Optimists point to the large number of Chinese companies with offshore money and argue that the capital controls will have a limited effect on commercial real estate investment in New York.
“For those global Chinese institutions, it’s gone back to almost business as usual,” said David Green-Morgan, JLL’s global capital markets research director, who’s based in Singapore.
He expects the controls to have “more of a plateauing effect,” keeping Chinese investment in overseas real estate in 2017 close to its 2016 total of $33 billion.
Scott Latham, a senior investment-sales broker at Colliers International, said that the cyclical slowdown in New York’s market did more to curtail Chinese investment than regulations. It started in mid-2016 “with uncertainty because of the election and Brexit, and then [capital controls] started to pile on,” he noted. “It’s not as simple as just singling out the Chinese.”
Latham said he believes that Chinese institutions are sophisticated enough to get around capital controls and will continue to be drawn to New York amid global market volatility.
And Hodges Ward Elliott’s Will Silverman said he believes that while insurers from mainland China may pull back in 2017, Hong Kong companies could jump into the fold.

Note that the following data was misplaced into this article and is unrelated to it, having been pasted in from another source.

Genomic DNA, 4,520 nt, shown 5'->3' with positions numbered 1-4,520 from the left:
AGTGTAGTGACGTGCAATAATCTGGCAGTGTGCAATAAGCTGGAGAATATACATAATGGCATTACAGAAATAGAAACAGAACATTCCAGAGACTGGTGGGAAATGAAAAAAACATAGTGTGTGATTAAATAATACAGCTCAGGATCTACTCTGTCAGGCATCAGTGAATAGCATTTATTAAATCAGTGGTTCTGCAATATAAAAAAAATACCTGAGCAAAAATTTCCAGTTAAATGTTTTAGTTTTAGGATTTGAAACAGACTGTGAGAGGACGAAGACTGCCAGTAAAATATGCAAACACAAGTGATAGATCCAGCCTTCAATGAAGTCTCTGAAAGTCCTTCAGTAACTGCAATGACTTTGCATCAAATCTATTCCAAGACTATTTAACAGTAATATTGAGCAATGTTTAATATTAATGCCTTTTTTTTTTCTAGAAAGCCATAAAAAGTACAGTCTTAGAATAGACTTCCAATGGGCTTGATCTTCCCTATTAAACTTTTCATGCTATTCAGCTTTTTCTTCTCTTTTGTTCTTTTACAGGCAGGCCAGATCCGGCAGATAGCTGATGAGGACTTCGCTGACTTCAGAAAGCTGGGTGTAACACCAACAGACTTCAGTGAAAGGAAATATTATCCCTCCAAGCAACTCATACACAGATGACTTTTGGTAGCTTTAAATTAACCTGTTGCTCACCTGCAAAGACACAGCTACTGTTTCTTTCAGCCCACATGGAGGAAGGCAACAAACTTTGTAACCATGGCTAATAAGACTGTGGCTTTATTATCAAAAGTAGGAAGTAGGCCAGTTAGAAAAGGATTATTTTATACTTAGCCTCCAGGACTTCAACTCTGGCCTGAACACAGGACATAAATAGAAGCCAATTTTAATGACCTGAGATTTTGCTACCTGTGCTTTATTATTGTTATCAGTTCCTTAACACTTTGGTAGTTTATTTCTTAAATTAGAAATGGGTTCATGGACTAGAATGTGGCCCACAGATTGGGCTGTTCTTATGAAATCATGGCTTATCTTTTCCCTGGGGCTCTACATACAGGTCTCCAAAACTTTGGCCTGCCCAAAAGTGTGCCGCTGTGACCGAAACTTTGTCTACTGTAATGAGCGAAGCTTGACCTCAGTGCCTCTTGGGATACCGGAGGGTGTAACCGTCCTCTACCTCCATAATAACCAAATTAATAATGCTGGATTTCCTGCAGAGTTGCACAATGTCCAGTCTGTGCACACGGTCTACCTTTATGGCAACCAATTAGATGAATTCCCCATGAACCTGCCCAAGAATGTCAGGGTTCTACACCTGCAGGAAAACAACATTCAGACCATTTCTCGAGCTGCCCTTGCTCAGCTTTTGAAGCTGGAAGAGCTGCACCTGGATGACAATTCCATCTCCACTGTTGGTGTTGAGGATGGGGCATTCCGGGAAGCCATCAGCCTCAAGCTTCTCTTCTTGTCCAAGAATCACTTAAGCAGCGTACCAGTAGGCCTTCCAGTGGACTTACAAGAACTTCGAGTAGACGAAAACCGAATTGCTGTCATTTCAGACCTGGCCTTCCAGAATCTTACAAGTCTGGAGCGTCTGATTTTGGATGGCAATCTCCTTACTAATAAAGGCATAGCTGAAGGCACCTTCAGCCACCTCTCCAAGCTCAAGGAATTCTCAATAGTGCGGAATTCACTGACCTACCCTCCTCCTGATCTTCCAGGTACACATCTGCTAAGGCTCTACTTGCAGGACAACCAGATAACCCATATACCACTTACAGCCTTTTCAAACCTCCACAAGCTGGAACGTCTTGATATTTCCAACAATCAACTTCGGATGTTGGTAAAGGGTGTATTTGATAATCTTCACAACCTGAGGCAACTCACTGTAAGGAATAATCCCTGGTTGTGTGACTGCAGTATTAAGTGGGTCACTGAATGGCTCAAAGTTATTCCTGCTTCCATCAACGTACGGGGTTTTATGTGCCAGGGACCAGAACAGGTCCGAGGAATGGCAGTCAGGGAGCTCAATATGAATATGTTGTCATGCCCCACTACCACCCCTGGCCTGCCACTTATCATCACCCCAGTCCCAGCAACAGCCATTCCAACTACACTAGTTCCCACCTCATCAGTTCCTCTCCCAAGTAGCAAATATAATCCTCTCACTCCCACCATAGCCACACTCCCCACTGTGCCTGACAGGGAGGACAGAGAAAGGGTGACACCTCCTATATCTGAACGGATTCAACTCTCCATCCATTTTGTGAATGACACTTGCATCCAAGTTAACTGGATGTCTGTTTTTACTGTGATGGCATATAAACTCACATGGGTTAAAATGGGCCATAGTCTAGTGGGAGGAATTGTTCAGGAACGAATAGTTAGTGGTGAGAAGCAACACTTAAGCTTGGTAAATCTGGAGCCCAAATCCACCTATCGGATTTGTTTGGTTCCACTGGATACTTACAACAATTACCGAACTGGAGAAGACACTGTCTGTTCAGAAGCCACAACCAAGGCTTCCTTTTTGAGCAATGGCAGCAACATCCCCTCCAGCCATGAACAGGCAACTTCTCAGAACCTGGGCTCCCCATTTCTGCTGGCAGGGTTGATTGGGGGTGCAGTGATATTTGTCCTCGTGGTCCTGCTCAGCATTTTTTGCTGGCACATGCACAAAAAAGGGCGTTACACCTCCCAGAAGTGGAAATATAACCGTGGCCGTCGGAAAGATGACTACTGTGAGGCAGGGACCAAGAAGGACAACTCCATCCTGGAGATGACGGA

“A lot of them think this is their moment because there’s less competition,” he noted.
But deploying money out of Hong Kong or other offshore locations might not sit well with Chinese regulators, Oenus Capital’s Cai-Lee pointed out.
“If something is discouraged and you go and make a splashy deal, how do you expect the Chinese government to allow you to move more money out of China [in the future]?” she said. “It’s not like they don’t read the news.”
While the majority of the players TRD interviewed agreed that Beijing’s capital controls are already having an impact on New York’s real estate market, there is less consensus over how long that will last.
Economist Sam Chandan, an associate dean at NYU’s Schack Institute of Real Estate, argued that capital controls — in one form or another — are here to stay.
As China’s economy continues to mature and economic growth continues to slow over the medium term, it will become more difficult to earn high returns within the country, he noted.
And if Beijing wants to push those players to invest in China to stimulate growth there, it will have to keep capital controls in place, Chandan said.
Others argued that Beijing’s desire to make the yuan a dominant global reserve currency will lead it to loosen capital controls again. Several sources told TRD they expect restrictions, at least for institutions, to start loosening again in the fall.
RockTree’s Ozden said that Beijing goes through phases of tightening and loosening regulations. “Just because the restrictions are there, it does not mean the appetite is suppressed,” he said. “In fact, you can say just the opposite. As regulators build levees, the Chinese demand to invest abroad sometimes increases. And ultimately, the levees may erode.”